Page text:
Republican House Speaker John Boehner on Sunday defended his decision to invite Israel's Prime Minister Benjamin Netanyahu to speak before Congress, despite vocal opposition from the White House.
Boehner said he purposefully instructed Israel’s Ambassador to the United States, Ron Dermer, not to tell the White House about the invitation. “I wanted to make sure there was no interference,” he told Chris Wallace on "Fox News Sunday."
“There’s no secret here in Washington about the animosity the White House has for Netanyahu. I frankly didn’t want that getting in the way, quashing what I thought was a real opportunity,” he said.
The invitation for Netanyahu to speak before a joint session of Congress on March 3 comes as President Barack Obama — along with China, Russia, the United Kingdom, France and Germany — are working to reach a deal with Iran on the country’s development of nuclear weapons. The president publicly asked those in Congress not to take any actions that could potentially harm ongoing negotiations. Netanyahu is expected to use the platform given by Congress to directly criticize the administration’s negotiations with Iran, which he believes present a threat to Israel.
Boehner also denied turning talks with Iran into an unnecessarily partisan issue. “The fact is that we had every right to do what we did," he said. "I wanted the prime minister to come here. There’s a serious threat facing the world. And radical Islamic terrorists are not going to go away."
In contrast, former Secretary of Defense Leon Panetta on Sunday expressed trepidation with regards to the prime minister’s speech before Congress.
"I'm afraid what is going to happen here with what Netanyahu will do is to make this partisan divide between Democrats and Republicans and that makes it a very dangerous trap," he said on CNN's "State of the Union."
"We need to get back to presidents and Congresses who can work together to try to confront the challenges we face," Panetta added.
The timing of the speech remains a particular issue of contention, as it is set to take place before the loose March 24 deadline for negotiations to conclude with Iran, as well as two weeks before elections in Israel. Many have criticized Congress for providing Netanyahu with a platform for what would essentially be an election speech, allowing him to show that he's willing to jeopardize relations with the United States for the sake of Israeli national security.
Obama specifically came out against that possibility earlier this week. "We have a practice of not meeting with leaders right before their elections, two weeks before their elections," Obama said during a press conference with German Chancellor Angela Merkel. He noted that the White House likely wouldn't have extended an invitation for the German leader to visit two weeks before an election in her country and that she probably wouldn't have asked for one.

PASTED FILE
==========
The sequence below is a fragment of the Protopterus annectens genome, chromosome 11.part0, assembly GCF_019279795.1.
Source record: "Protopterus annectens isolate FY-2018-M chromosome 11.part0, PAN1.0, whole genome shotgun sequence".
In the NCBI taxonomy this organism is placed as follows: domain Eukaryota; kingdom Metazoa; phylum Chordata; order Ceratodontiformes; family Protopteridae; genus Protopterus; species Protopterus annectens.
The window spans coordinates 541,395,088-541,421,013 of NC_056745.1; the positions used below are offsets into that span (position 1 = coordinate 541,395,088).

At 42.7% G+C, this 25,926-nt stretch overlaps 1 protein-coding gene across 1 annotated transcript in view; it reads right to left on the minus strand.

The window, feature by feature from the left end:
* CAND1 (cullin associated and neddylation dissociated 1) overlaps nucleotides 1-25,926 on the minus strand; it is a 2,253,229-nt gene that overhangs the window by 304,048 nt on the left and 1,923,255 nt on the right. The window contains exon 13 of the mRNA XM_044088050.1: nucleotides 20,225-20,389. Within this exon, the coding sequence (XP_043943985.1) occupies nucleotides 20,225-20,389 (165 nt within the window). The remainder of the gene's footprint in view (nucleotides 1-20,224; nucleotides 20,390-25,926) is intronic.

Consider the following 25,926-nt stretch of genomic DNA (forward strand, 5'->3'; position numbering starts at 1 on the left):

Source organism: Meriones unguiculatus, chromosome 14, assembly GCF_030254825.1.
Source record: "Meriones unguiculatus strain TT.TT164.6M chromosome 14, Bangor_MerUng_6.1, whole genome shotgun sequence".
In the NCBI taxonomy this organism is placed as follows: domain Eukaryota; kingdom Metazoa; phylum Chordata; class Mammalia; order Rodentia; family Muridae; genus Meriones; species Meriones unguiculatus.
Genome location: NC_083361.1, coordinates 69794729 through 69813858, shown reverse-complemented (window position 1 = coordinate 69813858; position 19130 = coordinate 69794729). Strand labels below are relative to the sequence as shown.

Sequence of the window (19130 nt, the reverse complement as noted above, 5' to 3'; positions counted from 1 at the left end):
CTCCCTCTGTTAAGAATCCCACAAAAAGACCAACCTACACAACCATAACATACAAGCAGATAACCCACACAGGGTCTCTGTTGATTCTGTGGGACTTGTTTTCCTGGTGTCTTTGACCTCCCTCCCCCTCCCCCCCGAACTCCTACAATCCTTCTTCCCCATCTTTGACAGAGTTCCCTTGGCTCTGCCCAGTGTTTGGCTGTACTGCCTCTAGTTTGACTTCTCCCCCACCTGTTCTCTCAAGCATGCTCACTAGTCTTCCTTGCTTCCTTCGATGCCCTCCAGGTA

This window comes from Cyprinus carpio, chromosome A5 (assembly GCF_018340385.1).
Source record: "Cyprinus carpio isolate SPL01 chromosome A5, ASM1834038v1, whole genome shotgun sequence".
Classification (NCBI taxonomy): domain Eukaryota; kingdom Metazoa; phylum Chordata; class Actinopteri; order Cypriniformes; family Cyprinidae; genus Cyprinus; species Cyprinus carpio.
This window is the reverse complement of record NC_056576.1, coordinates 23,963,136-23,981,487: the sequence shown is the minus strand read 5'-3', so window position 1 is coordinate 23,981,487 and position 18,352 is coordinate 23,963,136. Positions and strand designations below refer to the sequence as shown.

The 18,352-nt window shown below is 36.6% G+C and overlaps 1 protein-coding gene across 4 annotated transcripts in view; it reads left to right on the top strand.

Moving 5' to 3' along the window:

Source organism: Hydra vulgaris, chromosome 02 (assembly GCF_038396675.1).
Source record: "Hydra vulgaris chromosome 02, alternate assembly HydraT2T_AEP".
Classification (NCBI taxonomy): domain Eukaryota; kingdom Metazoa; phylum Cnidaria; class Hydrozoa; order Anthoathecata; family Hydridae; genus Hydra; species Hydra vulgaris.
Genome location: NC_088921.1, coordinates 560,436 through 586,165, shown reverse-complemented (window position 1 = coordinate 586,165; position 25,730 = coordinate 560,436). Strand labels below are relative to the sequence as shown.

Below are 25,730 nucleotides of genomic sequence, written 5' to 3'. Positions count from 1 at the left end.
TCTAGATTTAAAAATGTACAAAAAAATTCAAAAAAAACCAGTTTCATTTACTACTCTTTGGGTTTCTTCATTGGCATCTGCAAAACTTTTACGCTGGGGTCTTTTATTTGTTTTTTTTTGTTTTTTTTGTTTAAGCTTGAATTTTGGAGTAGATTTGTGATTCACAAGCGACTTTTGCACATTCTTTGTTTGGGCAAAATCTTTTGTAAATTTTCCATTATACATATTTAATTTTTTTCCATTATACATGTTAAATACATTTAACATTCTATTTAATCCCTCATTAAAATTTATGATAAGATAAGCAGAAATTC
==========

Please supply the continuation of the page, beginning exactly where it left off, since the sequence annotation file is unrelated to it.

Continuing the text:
Boehner defended the timing of Netanyahu's speech as necessary given the urgency of the situation — an argument made by Netanyahu previously, as well. “When it comes to the threat of Iran having a nuclear weapon, these are important messages that the Congress needs to hear and the American people need to hear,” he said. “And I believe that Prime Minister Netanyahu is the perfect person to deliver the message of how serious this threat is."
The timing of the speech is also being criticized by Democrats as a move to undermine Obama’s negotiations with Iran. Many Democrats have reportedly been discussing not attending the speech, and Vice President Joe Biden also has not confirmed that he will attend. Democratic Tennessee Rep. Steve Cohen said he's considering not attending, according to Politico. Cohen also teamed up with Minnesota Democrat Keith Ellison in authoring a letter, which was sent by the a progressive advocacy group J Street, urging Netanyahu to reschedule the visit.
“Inviting Prime Minister Netanyahu without consulting the administration is clearly a breach of protocol and an unwelcome injection of partisan politics into our foreign policy,” said Democratic Senator Dianne Feinstein of California in a statement to Haaretz.
Asked on Sunday why he didn’t wait until after the talks concluded, Boehner said that he wanted “to hear what the prime minister has to say, and added that the president “doesn’t quite understand that we’re trying to strengthen his hand” with the invitation.
The House Speaker also pushed Senate Democrats to pass a bill providing for the Department of Homeland Security’s funding, which is set to expire in less than two weeks. The bill, which includes provisions to dismantle the president’s actions on immigration, was passed in the House.
“The House has acted, we’ve done our job,” Boehner insisted. “Senate Democrats are the ones who are putting us in this precarious position. It’s up to Senate Democrats to get their acts together.”
And if the funding fails to pass before the deadline, Boehner knows exactly where to point his finger. “Then Senate Democrats are the ones to blame,” he insisted.